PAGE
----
Hasmik S. Hovhannisyan
An irregular group of copper coins (follis) was struck in Buzantine Empire between 969 and 1092. They are known in scientific literature as “Anonymous Folles”, on which the image and the name of the emperor were replaced by the busy of Jesus Christ. The obverses of all Anonymous Folles depict Christ and the reverses have Greek legend, different types of crosses or Virgin orans effigy.
The series started during the reign of John Zemisces (969-975) and continued until the monetaryreform of Alexius I (1081-1118), in 1092. Simultaneously with the anonymous types, Constantine X (1056-1067) restarted the minting of folles that bear the image of the emperor.
Since the 19th century, the Anonymous Folles have been in the limelight of numismatists, who offered various modifications to its attribution and chronology. Their classification, chronology and the role in the economic life have been a subject of disputes among researchers up to present.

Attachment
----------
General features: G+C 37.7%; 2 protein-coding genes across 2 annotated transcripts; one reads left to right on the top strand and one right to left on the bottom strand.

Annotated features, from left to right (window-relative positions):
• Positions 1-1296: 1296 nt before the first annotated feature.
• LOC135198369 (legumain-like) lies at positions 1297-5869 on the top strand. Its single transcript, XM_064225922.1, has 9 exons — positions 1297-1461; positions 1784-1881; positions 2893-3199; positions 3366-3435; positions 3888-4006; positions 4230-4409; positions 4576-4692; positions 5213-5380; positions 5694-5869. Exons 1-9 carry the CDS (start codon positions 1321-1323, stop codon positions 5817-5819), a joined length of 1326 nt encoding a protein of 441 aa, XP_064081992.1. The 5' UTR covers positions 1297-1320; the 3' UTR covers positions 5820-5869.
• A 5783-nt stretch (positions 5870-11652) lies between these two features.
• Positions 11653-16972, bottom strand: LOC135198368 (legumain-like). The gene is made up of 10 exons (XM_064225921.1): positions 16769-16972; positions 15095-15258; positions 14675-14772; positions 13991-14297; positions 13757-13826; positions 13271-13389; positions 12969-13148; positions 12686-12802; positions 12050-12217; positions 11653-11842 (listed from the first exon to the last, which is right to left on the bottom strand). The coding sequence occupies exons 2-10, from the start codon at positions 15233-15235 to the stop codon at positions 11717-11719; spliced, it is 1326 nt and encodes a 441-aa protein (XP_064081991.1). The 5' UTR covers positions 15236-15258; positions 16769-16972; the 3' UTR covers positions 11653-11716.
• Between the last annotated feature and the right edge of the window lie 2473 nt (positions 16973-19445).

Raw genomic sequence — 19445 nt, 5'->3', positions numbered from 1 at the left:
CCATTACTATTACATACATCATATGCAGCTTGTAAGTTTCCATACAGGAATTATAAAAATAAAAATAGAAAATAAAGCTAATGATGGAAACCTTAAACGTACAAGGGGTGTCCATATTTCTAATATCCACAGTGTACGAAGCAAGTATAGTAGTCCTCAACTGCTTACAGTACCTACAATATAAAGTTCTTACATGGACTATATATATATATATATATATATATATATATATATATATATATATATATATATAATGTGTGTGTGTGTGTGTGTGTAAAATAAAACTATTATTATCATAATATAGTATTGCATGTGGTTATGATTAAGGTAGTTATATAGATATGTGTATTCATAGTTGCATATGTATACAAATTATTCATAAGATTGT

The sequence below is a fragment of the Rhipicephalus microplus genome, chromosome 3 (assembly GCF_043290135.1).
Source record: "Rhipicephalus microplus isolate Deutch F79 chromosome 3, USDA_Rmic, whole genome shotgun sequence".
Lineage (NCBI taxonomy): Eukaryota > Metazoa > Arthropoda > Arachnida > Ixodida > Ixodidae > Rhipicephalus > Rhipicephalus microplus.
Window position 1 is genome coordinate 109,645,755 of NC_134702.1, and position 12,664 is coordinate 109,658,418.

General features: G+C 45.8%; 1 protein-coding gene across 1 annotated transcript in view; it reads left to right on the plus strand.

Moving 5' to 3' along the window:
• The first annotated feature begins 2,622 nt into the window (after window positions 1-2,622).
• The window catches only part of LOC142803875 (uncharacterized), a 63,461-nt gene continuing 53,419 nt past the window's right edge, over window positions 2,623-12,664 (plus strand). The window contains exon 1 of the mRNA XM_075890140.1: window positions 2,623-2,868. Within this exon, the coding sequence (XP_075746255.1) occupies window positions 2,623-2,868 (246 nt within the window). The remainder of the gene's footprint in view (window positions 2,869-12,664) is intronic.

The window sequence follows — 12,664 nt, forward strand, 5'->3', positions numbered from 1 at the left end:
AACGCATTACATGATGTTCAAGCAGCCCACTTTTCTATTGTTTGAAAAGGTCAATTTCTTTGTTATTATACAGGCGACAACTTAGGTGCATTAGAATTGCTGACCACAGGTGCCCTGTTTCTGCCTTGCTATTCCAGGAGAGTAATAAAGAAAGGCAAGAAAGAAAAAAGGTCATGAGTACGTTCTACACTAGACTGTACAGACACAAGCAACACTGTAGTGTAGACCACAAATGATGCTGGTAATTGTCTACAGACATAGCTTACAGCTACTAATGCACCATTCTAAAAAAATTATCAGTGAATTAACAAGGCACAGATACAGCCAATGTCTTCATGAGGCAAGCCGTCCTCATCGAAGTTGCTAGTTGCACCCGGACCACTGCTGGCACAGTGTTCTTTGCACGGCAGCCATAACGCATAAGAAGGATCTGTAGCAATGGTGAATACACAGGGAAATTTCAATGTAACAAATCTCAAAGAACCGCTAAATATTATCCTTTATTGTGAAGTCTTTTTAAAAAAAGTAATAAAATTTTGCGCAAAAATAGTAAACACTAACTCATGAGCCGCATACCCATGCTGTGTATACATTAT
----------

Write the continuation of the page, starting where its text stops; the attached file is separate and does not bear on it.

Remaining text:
The Anonymous Folles are iconographically divided into classes in alphabetical sequence. The chronology of these classes has been difficult to establish. The research is partly based on overstruck coins in order to attribute each class to a particular emperor. Many Anonymous Folles were overstruck on older coins that were withdrawn from circulation, which helps to establish the chronological sequence of classes.
The copper coins of the Byzantine Empire were widespread in Armenia, the proof of which are the large amount of the folles found during archeological excavations and accidental finds. They contain precise data on the geography of the findings and their archeological milieu.
Anonymous Folles were in wide circulation in Armenia for a long time. Although the minting of these coins was stopped in Byzantium, their circulation continued in Armenia; event at the time when it was under Seljuk authority. These coins are a reliable source and rich material for the research on the economic, political, cultural and other spheres of that period.